Live at Typhoon

Tracks: Freddie Freeloader; Pick Up the Pieces; Cupcake; Summertime; Barnburner; Guy Noir's Brother; Hip & Cool; Too Much Coffee; Falling; Intersecting Lines; Ricky's Hot Salsa; Rocky & Bullwinkle.

Personnel: Les Hooper: leader, composer, arranger, piano; Rick Baptist, Robbie Schaer, Ron King, Dave Pittel: trumpet; Jeff Driskill, Mark Hollingsworth: alto sax, flute; Kevin Garren, Mark Visher: tenor sax; John Mitchell: baritone sax; Bruce Otto, Dave Ryan, Jacques Voyemant, Mike Millar: trombone; Nick Brown: guitar; Kenny Wild: bass; Sinclair Lott: drums.

A Minor Case of the Blues

Tracks: A Minor Case of the Blues; African Skies; Helios (A Cycle in Scenes); Sugar; The Gathering Sky; The Flop; Game of Inches; Duets; 23 Degrees North, 82 Degrees West.

Collective Personnel: Charlie Richard: director; Greg Ah Sue, Jose Aguirre, James Ana, Mark Green, Nate Haessly, Ricky Jimenez, Kyle Kennedy, David Mooring, Carlos Noriega, Henri Richardson, Stephanie Rittenhouse, Tim Robison, Jordan Rodriguez, Ben Sanchez, Matthew Stratton: trumpet; Jennie Baird, Kristy Bergeron, Natalie Carambia, Adam Chavira, Josh Franklin, Bryan Parks, Emily Peterson, Jonathan Porrino, Juliana Quinones, Erik Rafnson, James Reinbolt, Seth Roberts, Drew Sullivan, Bryan Wade, David Wall, Marcus Wilcher, Chijioke Uzuoaru: reeds; Ian Baroni, John Fresquez Jr., Philip Lares, Joe Martinez, Geovanni Mayoral, Bobby Perkins, Daniel Ridgway, Bill Saulnier, Taylor Smith, Benjamin Solis, Jonathan Tower, Eric Wallace, James White: trombone; David Cooper, Alicia Koch, Sean Longstreet, Alex Zimmer: guitar; Andrew Cohen, Rachel Garrison, Erasmo Rodriguez, Joshua Wood: piano; Kris Afflerbaugh, Chad Gray, Matthew Wyckoff, Tye Zamora: bass; Jonathan Ares, Jonathan Baer, Todd Benedict, Dustin Blair, Sean Fitzpatrick, Eric Hagstrom, Bahrum Moghadam, Hajime Nogami, Clayton Powell, Brandon Stuhl: drums; Francisco Michel, Jessica Miller, Steven Wagner: percussion; Isabella Reyes: violin.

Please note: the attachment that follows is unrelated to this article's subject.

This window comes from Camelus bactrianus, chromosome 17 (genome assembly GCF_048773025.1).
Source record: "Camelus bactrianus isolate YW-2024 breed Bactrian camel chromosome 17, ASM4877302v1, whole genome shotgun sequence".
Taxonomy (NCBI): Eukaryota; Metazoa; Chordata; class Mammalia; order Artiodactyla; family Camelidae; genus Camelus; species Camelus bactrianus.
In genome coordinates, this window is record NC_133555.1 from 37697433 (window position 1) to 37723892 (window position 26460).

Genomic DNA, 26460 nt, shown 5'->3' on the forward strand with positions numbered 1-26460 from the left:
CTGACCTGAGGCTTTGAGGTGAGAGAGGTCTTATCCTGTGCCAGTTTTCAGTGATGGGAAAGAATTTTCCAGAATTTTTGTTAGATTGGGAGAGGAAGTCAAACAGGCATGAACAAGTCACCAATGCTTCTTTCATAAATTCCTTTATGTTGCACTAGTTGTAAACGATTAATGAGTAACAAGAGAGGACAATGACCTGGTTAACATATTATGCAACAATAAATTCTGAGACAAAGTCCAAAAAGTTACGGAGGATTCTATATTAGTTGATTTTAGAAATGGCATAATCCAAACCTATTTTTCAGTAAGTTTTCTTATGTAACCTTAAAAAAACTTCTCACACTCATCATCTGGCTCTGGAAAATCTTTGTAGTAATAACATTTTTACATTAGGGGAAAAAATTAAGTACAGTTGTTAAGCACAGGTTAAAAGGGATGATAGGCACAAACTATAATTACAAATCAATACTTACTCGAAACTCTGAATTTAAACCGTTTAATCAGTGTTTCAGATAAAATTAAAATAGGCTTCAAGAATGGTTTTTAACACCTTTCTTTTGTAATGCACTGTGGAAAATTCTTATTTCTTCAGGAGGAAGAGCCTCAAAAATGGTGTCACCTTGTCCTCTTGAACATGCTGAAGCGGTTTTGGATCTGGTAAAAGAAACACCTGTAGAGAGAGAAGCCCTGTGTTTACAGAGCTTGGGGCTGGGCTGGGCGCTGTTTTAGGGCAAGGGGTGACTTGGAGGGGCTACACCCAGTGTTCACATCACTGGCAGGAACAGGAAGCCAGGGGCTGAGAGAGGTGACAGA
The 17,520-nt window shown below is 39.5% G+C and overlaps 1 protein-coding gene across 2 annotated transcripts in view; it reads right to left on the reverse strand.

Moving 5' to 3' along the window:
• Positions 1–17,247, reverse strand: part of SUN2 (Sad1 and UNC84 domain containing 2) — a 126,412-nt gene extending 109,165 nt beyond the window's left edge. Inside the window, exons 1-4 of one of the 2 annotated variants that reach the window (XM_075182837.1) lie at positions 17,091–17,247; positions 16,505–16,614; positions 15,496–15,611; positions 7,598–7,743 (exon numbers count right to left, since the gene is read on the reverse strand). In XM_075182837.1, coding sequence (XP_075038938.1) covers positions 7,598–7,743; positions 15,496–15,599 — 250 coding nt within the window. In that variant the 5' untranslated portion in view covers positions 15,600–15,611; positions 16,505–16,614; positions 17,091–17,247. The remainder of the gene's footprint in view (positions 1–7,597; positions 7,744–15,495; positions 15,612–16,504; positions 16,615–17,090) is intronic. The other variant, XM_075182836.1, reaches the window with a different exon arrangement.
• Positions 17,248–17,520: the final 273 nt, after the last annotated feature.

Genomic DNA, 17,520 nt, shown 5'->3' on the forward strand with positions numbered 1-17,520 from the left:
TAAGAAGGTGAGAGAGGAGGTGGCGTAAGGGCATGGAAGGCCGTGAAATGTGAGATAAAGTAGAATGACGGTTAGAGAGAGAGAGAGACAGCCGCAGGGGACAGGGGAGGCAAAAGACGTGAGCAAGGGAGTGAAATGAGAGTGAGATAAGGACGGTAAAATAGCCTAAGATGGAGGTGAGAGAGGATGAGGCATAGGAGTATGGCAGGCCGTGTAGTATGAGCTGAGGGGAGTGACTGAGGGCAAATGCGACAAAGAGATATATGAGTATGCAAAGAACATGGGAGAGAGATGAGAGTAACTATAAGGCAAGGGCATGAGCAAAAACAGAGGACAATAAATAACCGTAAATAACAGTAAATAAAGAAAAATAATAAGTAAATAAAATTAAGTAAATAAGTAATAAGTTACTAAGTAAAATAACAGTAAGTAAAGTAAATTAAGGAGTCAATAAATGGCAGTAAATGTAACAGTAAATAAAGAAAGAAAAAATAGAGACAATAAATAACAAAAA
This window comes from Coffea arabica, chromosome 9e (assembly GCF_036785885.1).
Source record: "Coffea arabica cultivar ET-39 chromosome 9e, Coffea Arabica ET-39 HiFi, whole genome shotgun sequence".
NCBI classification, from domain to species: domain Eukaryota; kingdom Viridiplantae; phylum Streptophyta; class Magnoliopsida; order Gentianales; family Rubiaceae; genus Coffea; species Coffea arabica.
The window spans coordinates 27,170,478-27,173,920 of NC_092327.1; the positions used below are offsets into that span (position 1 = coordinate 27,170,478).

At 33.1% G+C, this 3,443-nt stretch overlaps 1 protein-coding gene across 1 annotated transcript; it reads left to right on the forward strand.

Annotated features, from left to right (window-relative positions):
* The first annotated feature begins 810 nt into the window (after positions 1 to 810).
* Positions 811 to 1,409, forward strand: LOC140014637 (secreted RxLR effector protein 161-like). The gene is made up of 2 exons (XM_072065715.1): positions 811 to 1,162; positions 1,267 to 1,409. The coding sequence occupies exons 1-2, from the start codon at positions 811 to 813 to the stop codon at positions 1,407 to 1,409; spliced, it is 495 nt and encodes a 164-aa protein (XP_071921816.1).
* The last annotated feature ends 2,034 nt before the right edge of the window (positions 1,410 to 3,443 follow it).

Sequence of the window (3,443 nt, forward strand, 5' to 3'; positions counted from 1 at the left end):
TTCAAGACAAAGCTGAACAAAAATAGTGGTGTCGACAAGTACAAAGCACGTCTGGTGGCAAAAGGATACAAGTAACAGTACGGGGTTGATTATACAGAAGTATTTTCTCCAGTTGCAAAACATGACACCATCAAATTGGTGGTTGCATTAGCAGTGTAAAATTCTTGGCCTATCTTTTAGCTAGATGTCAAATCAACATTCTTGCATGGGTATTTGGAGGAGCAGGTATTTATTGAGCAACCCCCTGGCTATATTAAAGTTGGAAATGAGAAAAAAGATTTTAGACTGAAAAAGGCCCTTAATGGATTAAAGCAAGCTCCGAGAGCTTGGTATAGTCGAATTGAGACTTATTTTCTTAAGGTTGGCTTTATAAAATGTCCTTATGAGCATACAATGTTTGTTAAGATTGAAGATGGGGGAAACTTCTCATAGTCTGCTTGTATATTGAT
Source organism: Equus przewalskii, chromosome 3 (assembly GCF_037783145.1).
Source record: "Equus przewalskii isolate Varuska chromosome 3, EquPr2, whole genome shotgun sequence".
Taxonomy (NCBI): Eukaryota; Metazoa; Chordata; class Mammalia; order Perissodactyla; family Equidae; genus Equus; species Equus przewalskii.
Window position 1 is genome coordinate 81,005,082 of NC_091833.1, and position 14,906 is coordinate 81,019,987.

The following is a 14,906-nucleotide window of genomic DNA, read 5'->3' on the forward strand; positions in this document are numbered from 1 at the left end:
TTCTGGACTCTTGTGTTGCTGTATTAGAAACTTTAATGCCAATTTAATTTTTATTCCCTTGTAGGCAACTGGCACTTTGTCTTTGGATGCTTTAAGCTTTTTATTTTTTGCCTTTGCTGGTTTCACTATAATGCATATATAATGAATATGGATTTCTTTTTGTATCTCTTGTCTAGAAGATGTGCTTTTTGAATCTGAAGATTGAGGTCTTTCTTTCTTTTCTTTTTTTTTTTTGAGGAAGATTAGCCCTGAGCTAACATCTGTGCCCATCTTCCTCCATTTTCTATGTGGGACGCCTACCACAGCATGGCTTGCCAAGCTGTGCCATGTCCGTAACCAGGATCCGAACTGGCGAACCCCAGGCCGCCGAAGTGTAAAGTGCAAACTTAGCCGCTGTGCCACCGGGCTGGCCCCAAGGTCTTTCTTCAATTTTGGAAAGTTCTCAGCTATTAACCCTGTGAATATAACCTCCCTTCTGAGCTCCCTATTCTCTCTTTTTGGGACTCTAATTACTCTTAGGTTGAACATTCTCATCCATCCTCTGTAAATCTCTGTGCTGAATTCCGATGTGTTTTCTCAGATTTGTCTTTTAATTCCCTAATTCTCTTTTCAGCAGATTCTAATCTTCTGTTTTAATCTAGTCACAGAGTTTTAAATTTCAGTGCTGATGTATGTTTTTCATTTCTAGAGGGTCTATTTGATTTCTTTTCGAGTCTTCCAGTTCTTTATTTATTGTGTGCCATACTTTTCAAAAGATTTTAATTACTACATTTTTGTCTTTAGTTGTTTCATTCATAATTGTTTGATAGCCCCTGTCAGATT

Harlem Nocturne

Tracks: Harlem Nocturne; The Man I Love; You'll Have to Swing It (Mr. Paganini); Court and Spark; But Beautiful; El Caborojeno; Midnight Bells; No Joy in Mudville; Funny Face; Bebop and Roses; How High the Moon.

Personnel: Doug Beach: director; Tom Klein, David Kaiser, John Norman, Jennifer Marshall, Nathan Parker: trumpet; Nick Martin, Carolyn Jakes, Adam Frank, Ayn Brendel, Sean Cunningham: reeds; Adam Thornburg, Richie Palys, Steve Terradista, Tim Coleman: trombone; Chris Parsons: guitar; Brad Macdonald: piano; Dan Parker: bass; Keith Brooks: drums; Bethany Bredehoft: vocals.

Jigsaw

Tracks: Jose Takes Another Train; Jigsaw; Tiare; Leave Us Leap; I've Got My Love to Keep Me Warm; Shapes; The Queen Bee; That's My Style; Body and Soul; Every Tub; Playful Cats; Summertime; Fly Me to the Moon.

Personnel: Dr. Marion "Mo" Trout: director; Eric Couch, Alex Fenske, Michael Herkamp, Jonathon Christian, Caroline Swanson: trumpet, flugelhorn; Jake Noparstak: alto, soprano sax, clarinet; Erin Jackson: alto sax, flute; Alex Chiaghana, Cosmos Krejci, Kevin Davidson: tenor sax; James Wilkinson: baritone sax; Peter Bessette, Kristen Wilde, Joe Nield: trombone; Linwood Mielke: bass trombone; Ryan Hicks: piano; Kevin Chin: guitar; Ben Hamilton: bass; Scott Holbert, Albert Hidalgo: drums, percussion; Sara Suppinger: vocals. Guest artists: David Cutler (2): piano; Bob Lark (12): trumpet.